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Top 10 of 2018

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Still plenty to see, not sure how many I'll manage to get through before year's end (though try I will!), but based on what I've managed to consume so far, my numbers being shamefully down from the past few years, here's my rough top ten:

1. First Reformed - Paul Schrader
2. The Favourite - Yorgos Lanthimos
3. Golden Exits - Alex Ross Perry
4. Cold War - Pawel Pawlikowski
5. The House That Jack Built: Unrated Director's Cut - Lars von Trier
6. You Were Never Really Here - Lynne Ramsay
7. Vox Lux - Brady Corbet
8. Ready Player One - Steven Spielberg
9. The Ballad of Buster Scruggs - The Coen Bros.
10. The Old Man & The Gun - David Lowery

Honorable Mentions:
Hereditary - Ari Aster
Private Life - Tamara Jenkins
Mission: Impossible - Fallout - Christopher McQuarrie
Roma - Alfonso Cuaron
Unsane - Steven Soderbergh
Wildlife - Paul Dano
Let the Sunshine In - Claire Denis
The Other Side of the Wind - Orson Welles
Widows - Steve McQueen
Halloween - David Gordon Green
The Great Buster - Peter Bogdanovich
They'll Love Me When I'm Dead - Morgan Neville

Worst of 2018:
A Quiet Place - John Krasinski

Best Theatrical Experience:

Andrei Rublev 4K Restoration @ Walter Reade
*tied with*
2001: A Space Odyssey on IMAX 70mm @ AMC Lincoln Square

Still Need to See:

High Life
Monrovia, Indiana
A Star Is Born
Madeline's Madeline
Mid 90s
Bohemian Rhapsody
Crazy Rich Asians
Can You Ever Forgive Me?
At Eternity's Gate
A Private War
The Wild Boys
Coincoin and the Extra Humans
Paul Sanchez est revenu!
On the Beach at Night Alone
Treasure Island
A Bread Factory, Part One: For the Sake of Gold
A Bread Factory, Part Two: Walk With Me a While

TV: Only really watched The Haunting of Hill House and while I enjoyed more or less the first half of the season, it degenerates so rapidly in the latter half as to almost self-destruct (particularly the finale which was absolute fucking maudlin garbage).

Well, whaddya got?

The Ballad of Buster Scruggs
Don't Worry, He Won't Get Far on Foot
Black Panther

nope, haven't seen ten yet. lol at netflix titles being at the top. i did see Roma theatrically

JOHN WATERS on the Best Films of 2018

1 JEANNETTE: THE CHILDHOOD OF JOAN OF ARC (Bruno Dumont) An insanely radical heavy-metal grade-school religious pageant that is sung in French from beginning to end. The actors themselves seem like they might burst out laughing, but this is no joke. It’s the best movie of the year. You’ll hate it.

2 AMERICAN ANIMALS (Bart Layton) A true-crime story with a brilliant ensemble cast and the real-life culprits and victims edited in, commenting throughout on the action. Adolescent group madness is a beautiful thing to watch.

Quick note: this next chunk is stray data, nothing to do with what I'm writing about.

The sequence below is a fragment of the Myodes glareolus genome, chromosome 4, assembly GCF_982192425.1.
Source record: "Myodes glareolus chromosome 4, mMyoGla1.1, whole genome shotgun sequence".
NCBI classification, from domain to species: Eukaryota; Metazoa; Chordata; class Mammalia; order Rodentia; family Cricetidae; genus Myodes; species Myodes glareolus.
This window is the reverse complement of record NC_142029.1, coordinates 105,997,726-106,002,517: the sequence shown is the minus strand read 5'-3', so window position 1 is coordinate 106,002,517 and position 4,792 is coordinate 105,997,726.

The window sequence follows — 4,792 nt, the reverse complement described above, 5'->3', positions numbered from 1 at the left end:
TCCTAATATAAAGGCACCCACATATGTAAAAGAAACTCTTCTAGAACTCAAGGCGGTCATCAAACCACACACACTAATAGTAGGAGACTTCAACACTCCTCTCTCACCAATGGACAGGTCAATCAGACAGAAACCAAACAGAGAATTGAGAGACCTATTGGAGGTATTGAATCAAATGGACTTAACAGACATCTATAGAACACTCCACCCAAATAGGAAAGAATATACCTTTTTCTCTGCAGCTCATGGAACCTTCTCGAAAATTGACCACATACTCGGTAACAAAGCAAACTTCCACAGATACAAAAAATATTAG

3 NICO, 1988 (Susanna Nicchiarelli) A small, sad, fearless biopic that asks the question: “Is junkie dignity possible?” The answer is no. Trine Dyrholm as our heroin-loving heroine plunges headfirst into the despair of showbiz with fierce determination.

4 MOM AND DAD (Brian Taylor) A surprisingly scary, well-shot, pitch-black comedy about the day all parents in the United States decide to kill their own children. A laff riot!

5 BLINDSPOTTING (Carlos López Estrada) You’ll squirm. You’ll identify. You’ll choke on your own gentrified excuses. The smartest and funniest film about race and class in a long, long time.

6 THE GREEN FOG (Guy Maddin, Evan Johnson, and Galen Johnson) An avant-garde ode to San Francisco, the most cinematic of cities, told entirely through clips of films shot there but with all the dialogue cut out so the parts of the movies that originally didn’t matter now do. Abstractly clever, strangely compelling, and just about perfect.

7 CUSTODY (Xavier Legrand) Divorce, jealousy, misogyny, and physical abuse, topped off with psychological damage to children: This feel-bad movie of the year is so beautifully acted that it made me feel happy, happy, happy!

8 SOLLERS POINT (Matthew Porterfield) Can a heterosexual director worship his male lead on film just as much as Paul Morrissey obviously did Joe Dallesandro in Trash? Sure looks that way. McCaul Lombardi is a blazing star in this small-scale but beautiful drama about a young parolee’s struggle to reenter lower-middle-class life in Baltimore.

9 LET IT FALL: LOS ANGELES 1982–1992 (John Ridley) A superb documentary about the Rodney King riots that first makes you hate cops, then white people, then racist African Americans, then racist Korean people, and then yourself for forgetting all the details of this tragedy. I cried.

10 PERMANENT GREEN LIGHT (Dennis Cooper, Zac Farley) A slow, quiet, sexual cinematic poem on mopey teenage beauties who love making bombs and wish they could explode themselves.

Damn, more to see, so little time...

First Reformed
The House That Jack Built
The Other Side of the Wind

“The Assassination of Gianni Versace”


Isle of Dogs
Lean on Pete
First Man's space sequences

Yet to see: Jeannette, Cold War, The Wild Boys, Pin Cushion, Let the Sunshine In


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